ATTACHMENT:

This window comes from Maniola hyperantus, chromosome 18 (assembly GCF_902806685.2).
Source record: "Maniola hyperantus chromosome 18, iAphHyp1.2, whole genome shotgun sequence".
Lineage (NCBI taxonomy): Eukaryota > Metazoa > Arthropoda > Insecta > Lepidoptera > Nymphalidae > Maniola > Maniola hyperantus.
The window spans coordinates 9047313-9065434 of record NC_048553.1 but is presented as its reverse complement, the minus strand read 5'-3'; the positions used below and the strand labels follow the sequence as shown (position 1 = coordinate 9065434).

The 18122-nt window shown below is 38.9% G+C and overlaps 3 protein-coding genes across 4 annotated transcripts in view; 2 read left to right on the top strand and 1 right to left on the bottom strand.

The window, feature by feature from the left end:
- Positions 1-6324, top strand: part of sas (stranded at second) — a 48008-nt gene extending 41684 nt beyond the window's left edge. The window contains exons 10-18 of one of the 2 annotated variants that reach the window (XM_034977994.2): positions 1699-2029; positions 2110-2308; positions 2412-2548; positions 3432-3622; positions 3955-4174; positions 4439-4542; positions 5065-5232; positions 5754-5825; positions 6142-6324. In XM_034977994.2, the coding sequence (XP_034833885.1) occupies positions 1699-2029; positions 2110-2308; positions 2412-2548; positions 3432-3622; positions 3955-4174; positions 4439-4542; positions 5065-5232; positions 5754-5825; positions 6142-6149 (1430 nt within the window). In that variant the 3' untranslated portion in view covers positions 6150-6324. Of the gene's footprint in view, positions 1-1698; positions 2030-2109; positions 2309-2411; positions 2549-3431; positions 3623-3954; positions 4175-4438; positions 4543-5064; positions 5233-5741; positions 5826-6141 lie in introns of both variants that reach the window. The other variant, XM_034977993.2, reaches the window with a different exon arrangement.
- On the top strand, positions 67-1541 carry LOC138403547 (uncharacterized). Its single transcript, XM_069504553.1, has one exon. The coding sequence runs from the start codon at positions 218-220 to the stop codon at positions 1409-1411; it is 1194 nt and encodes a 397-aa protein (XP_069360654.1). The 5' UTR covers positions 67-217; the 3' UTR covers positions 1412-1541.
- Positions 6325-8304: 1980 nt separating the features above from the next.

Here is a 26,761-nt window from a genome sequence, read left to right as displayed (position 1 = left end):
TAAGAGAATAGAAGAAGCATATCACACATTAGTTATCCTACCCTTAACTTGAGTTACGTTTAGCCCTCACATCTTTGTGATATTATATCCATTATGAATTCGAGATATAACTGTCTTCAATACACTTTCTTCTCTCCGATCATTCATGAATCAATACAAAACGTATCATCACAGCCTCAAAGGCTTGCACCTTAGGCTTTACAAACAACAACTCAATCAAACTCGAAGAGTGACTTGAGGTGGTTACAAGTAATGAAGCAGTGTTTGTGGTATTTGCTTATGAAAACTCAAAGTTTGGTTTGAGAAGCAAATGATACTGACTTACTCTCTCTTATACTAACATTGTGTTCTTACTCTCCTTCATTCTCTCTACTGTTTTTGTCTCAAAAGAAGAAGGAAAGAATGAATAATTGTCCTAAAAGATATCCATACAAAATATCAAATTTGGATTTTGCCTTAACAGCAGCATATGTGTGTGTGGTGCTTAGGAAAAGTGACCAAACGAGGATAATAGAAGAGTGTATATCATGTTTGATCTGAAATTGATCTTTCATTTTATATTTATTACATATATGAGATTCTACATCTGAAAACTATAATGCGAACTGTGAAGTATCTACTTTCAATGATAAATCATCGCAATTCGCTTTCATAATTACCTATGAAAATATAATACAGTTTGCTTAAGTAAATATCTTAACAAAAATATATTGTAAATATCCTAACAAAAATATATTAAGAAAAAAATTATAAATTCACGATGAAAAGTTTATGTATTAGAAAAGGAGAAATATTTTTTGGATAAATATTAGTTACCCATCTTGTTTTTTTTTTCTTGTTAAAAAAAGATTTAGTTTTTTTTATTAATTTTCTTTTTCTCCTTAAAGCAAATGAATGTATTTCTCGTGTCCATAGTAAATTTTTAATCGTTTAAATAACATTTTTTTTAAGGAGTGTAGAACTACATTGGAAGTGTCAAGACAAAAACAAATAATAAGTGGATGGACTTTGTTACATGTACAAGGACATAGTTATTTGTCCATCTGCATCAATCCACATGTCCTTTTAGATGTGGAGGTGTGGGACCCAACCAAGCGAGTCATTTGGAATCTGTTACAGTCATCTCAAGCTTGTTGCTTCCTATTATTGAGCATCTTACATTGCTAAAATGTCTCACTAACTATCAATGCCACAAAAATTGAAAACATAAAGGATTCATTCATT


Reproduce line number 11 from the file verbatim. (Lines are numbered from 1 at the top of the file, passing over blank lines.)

TAAGAGAATAGAAGAAGCATATCACACATTAGTTATCCTACCCTTAACTTGAGTTACGTTTAGCCCTCACATCTTTGTGATATTATATCCATTATGAATTCGAGATATAACTGTCTTCAATACACTTTCTTCTCTCCGATCATTCATGAATCAATACAAAACGTATCATCACAGCCTCAAAGGCTTGCACCTTAGGCTTTACAAACAACAACTCAATCAAACTCGAAGAGTGACTTGAGGTGGTTACAAGTAATGAAGCAGTGTTTGTGGTATTTGCTTATGAAAACTCAAAGTTTGGTTTGAGAAGCAAATGATACTGACTTACTCTCTCTTATACTAACATTGTGTTCTTACTCTCCTTCATTCTCTCTACTGTTTTTGTCTCAAAAGAAGAAGGAAAGAATGAATAATTGTCCTAAAAGATATCCATACAAAATATCAAATTTGGATTTTGCCTTAACAGCAGCATATGTGTGTGTGGTGCTTAGGAAAAGTGACCAAACGAGGATAATAGAAGAGTGTATATCATGTTTGATCTGAAATTGATCTTTCATTTTATATTTATTACATATATGAGATTCTACATCTGAAAACTATAATGCGAACTGTGAAGTATCTACTTTCAATGATAAATCATCGCAATTCGCTTTCATAATTACCTATGAAAATATAATACAGTTTGCTTAAGTAAATATCTTAACAAAAATATATTGTAAATATCCTAACAAAAATATATTAAGAAAAAAATTATAAATTCACGATGAAAAGTTTATGTATTAGAAAAGGAGAAATATTTTTTGGATAAATATTAGTTACCCATCTTGTTTTTTTTTTCTTGTTAAAAAAAGATTTAGTTTTTTTTATTAATTTTCTTTTTCTCCTTAAAGCAAATGAATGTATTTCTCGTGTCCATAGTAAATTTTTAATCGTTTAAATAACATTTTTTTTAAGGAGTGTAGAACTACATTGGAAGTGTCAAGACAAAAACAAATAATAAGTGGATGGACTTTGTTACATGTACAAGGACATAGTTATTTGTCCATCTGCATCAATCCACATGTCCTTTTAGATGTGGAGGTGTGGGACCCAACCAAGCGAGTCATTTGGAATCTGTTACAGTCATCTCAAGCTTGTTGCTTCCTATTATTGAGCATCTTACATTGCTAAAATGTCTCACTAACTATCAATGCCACAAAAATTGAAAACATAAAGGATTCATTCATT